This chart is for all U.S.-based manufacturers in all industries, so it's difficult to pick out the problems of any one manufacturer or product line. But note that the claims rate in 2009 rose to its highest-ever level -- not so much because claims spiked (see Figure 1), but because sales fell. Also note that accruals fell more or less in proportion to sales (see Figure 2), so the accrual rate in 2009 more or less remained the same.

Warranty and the Pandemic

The reason we mention this is because we're now in the midst of yet another great manufacturing and sales crisis, and there's no way to predict what will happen to these metrics in 2020 as the effects of the coronavirus translate into financial figures. For instance, one reason sales fell in 2009 but claims didn't was because customers were able to bring their equipment in for warranty work. How much of the late-first-quarter and early-second-quarter warranty claims are being deferred until workers return remains to be seen. And of course, sales are at a virtual standstill, so accruals are not being made either.

The good news is that many forward-thinking and customer-centric brands are now adding months to the end date of their warranties, so that customers need not worry about how to arrange for any warranty work before the deadline. Others are employing videoconferencing and Internet chat technology to allow for not only work-at-home, but also for remote diagnostics and troubleshooting. Any system or service that reduces the need for a customer to visit a shop, or for a repair technician to visit a customer, is being put to work.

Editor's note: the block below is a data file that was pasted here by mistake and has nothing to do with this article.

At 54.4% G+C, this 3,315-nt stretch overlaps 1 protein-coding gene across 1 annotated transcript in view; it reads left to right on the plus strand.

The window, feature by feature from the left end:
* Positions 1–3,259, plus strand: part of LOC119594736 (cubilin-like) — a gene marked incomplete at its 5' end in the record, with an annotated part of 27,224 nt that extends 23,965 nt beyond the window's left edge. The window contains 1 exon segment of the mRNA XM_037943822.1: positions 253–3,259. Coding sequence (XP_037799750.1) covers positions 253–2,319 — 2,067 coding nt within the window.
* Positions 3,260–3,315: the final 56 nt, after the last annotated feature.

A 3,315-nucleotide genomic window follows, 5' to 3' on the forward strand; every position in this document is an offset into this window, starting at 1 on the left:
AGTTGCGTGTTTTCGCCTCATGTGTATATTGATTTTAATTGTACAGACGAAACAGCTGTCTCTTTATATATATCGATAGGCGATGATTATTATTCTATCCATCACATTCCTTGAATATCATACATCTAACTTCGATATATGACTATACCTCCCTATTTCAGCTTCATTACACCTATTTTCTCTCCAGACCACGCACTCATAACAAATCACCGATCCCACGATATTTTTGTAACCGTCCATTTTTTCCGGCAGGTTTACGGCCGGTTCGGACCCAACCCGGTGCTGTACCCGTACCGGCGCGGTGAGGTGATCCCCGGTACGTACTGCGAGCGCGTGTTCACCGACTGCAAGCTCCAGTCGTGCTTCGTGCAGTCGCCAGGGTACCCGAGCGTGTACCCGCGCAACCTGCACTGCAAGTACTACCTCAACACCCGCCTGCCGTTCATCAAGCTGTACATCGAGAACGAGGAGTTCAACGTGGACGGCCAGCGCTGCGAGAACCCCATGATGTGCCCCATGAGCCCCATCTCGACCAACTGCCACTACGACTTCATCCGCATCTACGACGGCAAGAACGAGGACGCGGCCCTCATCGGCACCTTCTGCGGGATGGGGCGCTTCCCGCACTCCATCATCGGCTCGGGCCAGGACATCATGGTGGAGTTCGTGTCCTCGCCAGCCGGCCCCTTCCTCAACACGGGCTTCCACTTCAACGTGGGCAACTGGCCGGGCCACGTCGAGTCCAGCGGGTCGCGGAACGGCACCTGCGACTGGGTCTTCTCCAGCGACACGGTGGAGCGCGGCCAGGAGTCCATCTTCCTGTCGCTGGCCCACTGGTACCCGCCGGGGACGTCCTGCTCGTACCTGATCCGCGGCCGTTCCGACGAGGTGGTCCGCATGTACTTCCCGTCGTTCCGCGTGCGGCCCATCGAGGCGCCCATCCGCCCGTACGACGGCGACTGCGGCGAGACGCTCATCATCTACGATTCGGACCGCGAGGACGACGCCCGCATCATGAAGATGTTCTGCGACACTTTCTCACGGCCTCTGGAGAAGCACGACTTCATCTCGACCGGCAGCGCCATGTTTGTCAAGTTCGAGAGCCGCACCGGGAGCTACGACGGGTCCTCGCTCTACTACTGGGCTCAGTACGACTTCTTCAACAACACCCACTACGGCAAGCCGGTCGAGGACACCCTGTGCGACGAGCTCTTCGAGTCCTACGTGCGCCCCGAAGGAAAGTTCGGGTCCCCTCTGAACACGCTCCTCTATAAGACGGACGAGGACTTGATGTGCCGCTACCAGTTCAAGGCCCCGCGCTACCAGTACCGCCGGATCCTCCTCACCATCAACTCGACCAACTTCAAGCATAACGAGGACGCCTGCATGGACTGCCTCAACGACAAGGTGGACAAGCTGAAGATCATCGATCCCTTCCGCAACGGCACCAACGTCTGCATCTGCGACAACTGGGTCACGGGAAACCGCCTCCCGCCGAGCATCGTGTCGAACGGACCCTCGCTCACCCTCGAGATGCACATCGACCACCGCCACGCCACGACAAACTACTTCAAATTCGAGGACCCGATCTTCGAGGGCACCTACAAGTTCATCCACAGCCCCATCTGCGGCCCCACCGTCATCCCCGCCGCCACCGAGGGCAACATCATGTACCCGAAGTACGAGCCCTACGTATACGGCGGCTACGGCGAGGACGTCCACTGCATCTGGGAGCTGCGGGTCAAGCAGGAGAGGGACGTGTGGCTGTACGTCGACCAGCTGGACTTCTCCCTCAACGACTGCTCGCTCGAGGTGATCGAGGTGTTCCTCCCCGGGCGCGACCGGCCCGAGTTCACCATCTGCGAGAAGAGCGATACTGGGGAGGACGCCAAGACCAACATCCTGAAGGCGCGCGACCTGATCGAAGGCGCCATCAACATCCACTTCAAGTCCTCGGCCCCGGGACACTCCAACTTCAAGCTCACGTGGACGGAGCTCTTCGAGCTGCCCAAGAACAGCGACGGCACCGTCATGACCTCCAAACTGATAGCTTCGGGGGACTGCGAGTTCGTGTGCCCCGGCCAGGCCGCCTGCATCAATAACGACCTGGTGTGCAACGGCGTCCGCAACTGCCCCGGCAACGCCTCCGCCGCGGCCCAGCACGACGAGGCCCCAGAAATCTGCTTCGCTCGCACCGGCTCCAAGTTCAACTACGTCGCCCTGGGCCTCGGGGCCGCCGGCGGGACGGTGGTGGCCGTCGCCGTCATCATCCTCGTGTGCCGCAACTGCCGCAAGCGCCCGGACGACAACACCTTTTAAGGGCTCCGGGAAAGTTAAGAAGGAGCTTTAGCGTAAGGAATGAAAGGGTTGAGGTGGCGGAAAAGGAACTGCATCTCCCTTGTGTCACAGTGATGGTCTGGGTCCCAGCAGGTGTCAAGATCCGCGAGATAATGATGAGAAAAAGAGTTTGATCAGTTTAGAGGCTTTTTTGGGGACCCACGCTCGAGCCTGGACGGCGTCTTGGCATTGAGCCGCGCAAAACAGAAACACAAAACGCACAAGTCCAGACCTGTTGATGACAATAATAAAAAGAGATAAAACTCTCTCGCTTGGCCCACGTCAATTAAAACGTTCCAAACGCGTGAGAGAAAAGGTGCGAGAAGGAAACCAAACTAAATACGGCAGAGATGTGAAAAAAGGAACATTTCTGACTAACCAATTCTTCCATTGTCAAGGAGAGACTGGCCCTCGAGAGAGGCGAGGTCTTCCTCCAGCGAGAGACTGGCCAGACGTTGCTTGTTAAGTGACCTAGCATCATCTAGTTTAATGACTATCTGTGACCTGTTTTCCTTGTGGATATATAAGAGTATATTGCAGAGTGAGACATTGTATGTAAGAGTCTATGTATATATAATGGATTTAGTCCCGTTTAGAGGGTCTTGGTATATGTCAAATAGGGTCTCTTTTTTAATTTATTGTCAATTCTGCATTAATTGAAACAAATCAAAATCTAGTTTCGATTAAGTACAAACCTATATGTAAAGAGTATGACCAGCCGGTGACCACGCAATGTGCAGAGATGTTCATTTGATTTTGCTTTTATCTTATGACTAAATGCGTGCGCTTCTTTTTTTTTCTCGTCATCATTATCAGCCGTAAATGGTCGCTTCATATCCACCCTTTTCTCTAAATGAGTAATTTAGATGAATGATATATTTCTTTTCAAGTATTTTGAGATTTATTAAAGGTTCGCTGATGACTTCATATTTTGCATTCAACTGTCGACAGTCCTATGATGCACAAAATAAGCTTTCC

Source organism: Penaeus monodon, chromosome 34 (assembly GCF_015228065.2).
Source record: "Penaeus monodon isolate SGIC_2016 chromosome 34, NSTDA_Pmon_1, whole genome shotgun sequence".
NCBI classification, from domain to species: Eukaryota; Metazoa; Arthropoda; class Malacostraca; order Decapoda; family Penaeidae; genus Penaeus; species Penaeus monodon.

The annual totals in Figure 4 represent the closing balances in the warranty reserve funds of all U.S.-based manufacturers for the past 17 years. For all companies that report their balances quarterly, the figure is taken from the financial statement filed on or just before December 31. In other words, for GM and GE it's the balance listed in their annual reports for the calendar years. For Cisco and Apple, it's their balance at the end of their first fiscal quarter (their fiscal years end in September). For HP Inc., it's the balance on October 31, the end of their fiscal year. And so on.

At the end of 2019, the balance in all the warranty reserve funds had surged by just over $1.5 billion for the year, to just shy of $43.7 billion. It was the second-highest year-ending balance of the past seventeen years, surpassed only by the $44.6 billion recorded in 2014.


Figure 4
Worldwide Warranty Reserves
of U.S.-based Companies
(reserves held in US$ billions, 2003-2019)

Figure 4

In Figure 4 we drastically shortened the scale in order to better show the notch that the last recession took out of the balance in 2009-2010. But it also helps to illustrate the trend of the past five years, where the balance was gradually declining from that 2014 high, before snapping back suddenly in 2019. We will look for specific reasons in the weeks ahead. For now, let's just note that it happened.

Also, although we're not showing the distribution of these metrics between vehicles, electronics, and building trade sectors in this week's newsletter, let us simply note that in 2019, as happened briefly in 2014, the vehicle sector accounted for more than 60% of the entire country's warranty reserve balance.

The vehicle sector accounts for only half of the claims and accrual totals, while the electronics sector accounts for 36% of claims and 37% of accruals. But its share of warranty reserves hit an unprecedented 61.5% in the final quarter of 2019.

Warranty Claims in Each Sector

Speaking of which, in Figure 5 we're enumerating the annual claims totals in the four specific industries grouped together under the Vehicles heading. We should note that there are some boat and train engine and parts manufacturers mixed in with the trucks and buses, so this is truly a chart for all types of vehicles, land, sea, and air (satellite manufacturers are included in telecom equipment, however).